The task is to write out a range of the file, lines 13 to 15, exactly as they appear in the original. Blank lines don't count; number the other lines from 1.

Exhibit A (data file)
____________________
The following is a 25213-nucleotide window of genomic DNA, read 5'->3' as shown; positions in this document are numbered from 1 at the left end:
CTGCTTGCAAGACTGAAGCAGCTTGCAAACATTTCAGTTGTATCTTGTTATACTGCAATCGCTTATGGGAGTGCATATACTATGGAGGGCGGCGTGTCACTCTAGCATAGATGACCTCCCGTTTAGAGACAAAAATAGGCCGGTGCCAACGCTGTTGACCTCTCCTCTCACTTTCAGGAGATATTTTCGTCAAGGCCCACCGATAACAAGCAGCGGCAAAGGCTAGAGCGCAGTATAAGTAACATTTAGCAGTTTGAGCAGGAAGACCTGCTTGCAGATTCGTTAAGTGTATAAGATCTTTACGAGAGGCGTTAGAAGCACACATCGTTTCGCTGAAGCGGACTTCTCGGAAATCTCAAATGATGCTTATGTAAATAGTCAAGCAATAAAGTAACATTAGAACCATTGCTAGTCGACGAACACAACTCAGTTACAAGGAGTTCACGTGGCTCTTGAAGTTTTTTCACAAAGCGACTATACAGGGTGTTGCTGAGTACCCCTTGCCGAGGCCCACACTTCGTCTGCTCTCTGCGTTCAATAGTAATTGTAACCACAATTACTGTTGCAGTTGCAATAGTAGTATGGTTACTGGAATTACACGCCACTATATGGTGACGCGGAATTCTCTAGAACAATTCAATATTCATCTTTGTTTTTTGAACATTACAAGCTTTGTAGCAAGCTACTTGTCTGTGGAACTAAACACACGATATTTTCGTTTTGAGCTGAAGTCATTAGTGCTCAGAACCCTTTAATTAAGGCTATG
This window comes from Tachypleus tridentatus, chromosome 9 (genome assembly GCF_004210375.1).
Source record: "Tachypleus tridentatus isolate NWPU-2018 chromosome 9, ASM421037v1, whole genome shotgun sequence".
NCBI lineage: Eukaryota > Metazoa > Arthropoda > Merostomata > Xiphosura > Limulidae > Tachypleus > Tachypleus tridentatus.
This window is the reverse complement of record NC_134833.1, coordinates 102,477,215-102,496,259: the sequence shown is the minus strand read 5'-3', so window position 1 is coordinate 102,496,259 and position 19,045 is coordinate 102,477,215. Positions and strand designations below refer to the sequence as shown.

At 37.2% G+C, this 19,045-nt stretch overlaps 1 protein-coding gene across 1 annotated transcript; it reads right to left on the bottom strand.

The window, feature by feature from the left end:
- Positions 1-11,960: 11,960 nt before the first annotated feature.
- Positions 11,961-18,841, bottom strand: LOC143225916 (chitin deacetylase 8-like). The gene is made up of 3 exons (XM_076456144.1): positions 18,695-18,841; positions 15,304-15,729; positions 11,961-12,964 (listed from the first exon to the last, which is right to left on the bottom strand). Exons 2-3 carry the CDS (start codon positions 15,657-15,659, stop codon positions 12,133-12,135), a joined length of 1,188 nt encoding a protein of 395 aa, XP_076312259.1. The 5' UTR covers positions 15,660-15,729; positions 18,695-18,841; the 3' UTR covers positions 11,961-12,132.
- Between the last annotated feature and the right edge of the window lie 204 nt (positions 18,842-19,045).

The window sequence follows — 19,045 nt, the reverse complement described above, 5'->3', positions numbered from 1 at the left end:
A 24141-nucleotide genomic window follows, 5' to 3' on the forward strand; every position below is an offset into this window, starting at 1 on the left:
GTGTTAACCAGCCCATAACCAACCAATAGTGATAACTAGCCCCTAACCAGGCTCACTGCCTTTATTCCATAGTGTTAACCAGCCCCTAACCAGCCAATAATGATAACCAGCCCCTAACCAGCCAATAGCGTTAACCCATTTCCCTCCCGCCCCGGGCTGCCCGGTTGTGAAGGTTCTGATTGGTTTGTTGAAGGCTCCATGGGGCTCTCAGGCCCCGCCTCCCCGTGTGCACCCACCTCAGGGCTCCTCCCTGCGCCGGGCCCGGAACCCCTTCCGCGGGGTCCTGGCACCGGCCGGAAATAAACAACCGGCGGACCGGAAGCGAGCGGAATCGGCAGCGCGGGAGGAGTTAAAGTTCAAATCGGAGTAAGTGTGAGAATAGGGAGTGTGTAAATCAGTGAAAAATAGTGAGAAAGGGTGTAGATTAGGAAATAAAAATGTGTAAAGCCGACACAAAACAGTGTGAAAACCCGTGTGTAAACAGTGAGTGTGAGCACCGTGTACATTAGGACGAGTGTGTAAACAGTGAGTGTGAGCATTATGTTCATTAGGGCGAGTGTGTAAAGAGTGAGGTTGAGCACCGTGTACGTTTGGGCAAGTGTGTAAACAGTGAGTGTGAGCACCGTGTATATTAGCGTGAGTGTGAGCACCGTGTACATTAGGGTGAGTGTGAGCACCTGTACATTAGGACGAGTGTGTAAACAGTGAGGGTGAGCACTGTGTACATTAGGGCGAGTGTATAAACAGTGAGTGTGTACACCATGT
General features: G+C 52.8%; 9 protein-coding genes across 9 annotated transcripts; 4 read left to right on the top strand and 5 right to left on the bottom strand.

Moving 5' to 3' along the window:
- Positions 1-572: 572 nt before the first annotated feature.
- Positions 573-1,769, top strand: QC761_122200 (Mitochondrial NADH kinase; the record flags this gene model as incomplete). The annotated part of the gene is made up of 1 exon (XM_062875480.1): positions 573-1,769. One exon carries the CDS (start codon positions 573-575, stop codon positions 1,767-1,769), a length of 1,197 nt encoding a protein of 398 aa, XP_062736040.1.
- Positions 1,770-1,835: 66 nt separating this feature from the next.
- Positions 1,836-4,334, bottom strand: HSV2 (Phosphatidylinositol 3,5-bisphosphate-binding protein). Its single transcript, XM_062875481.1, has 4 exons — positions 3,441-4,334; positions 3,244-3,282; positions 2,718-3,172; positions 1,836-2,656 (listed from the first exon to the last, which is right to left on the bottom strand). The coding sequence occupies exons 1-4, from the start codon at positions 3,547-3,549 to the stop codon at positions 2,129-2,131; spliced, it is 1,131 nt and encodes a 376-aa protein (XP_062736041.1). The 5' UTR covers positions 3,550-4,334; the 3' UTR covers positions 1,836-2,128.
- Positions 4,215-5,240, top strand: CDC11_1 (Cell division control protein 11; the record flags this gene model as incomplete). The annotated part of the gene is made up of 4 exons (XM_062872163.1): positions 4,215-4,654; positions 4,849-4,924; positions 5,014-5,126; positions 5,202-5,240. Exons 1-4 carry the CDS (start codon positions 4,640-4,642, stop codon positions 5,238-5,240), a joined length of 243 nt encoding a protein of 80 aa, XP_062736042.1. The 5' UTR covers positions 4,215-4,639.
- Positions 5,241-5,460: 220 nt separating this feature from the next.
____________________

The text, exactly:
A 24141-nucleotide genomic window follows, 5' to 3' on the forward strand; every position below is an offset into this window, starting at 1 on the left:
GTGTTAACCAGCCCATAACCAACCAATAGTGATAACTAGCCCCTAACCAGGCTCACTGCCTTTATTCCATAGTGTTAACCAGCCCCTAACCAGCCAATAATGATAACCAGCCCCTAACCAGCCAATAGCGTTAACCCATTTCCCTCCCGCCCCGGGCTGCCCGGTTGTGAAGGTTCTGATTGGTTTGTTGAAGGCTCCATGGGGCTCTCAGGCCCCGCCTCCCCGTGTGCACCCACCTCAGGGCTCCTCCCTGCGCCGGGCCCGGAACCCCTTCCGCGGGGTCCTGGCACCGGCCGGAAATAAACAACCGGCGGACCGGAAGCGAGCGGAATCGGCAGCGCGGGAGGAGTTAAAGTTCAAATCGGAGTAAGTGTGAGAATAGGGAGTGTGTAAATCAGTGAAAAATAGTGAGAAAGGGTGTAGATTAGGAAATAAAAATGTGTAAAGCCGACACAAAACAGTGTGAAAACCCGTGTGTAAACAGTGAGTGTGAGCACCGTGTACATTAGGACGAGTGTGTAAACAGTGAGTGTGAGCATTATGTTCATTAGGGCGAGTGTGTAAAGAGTGAGGTTGAGCACCGTGTACGTTTGGGCAAGTGTGTAAACAGTGAGTGTGAGCACCGTGTATATTAGCGTGAGTGTGAGCACCGTGTACATTAGGGTGAGTGTGAGCACCTGTACATTAGGACGAGTGTGTAAACAGTGAGGGTGAGCACTGTGTACATTAGGGCGAGTGTATAAACAGTGAGTGTGTACACCATGT
General features: G+C 52.8%; 9 protein-coding genes across 9 annotated transcripts; 4 read left to right on the top strand and 5 right to left on the bottom strand.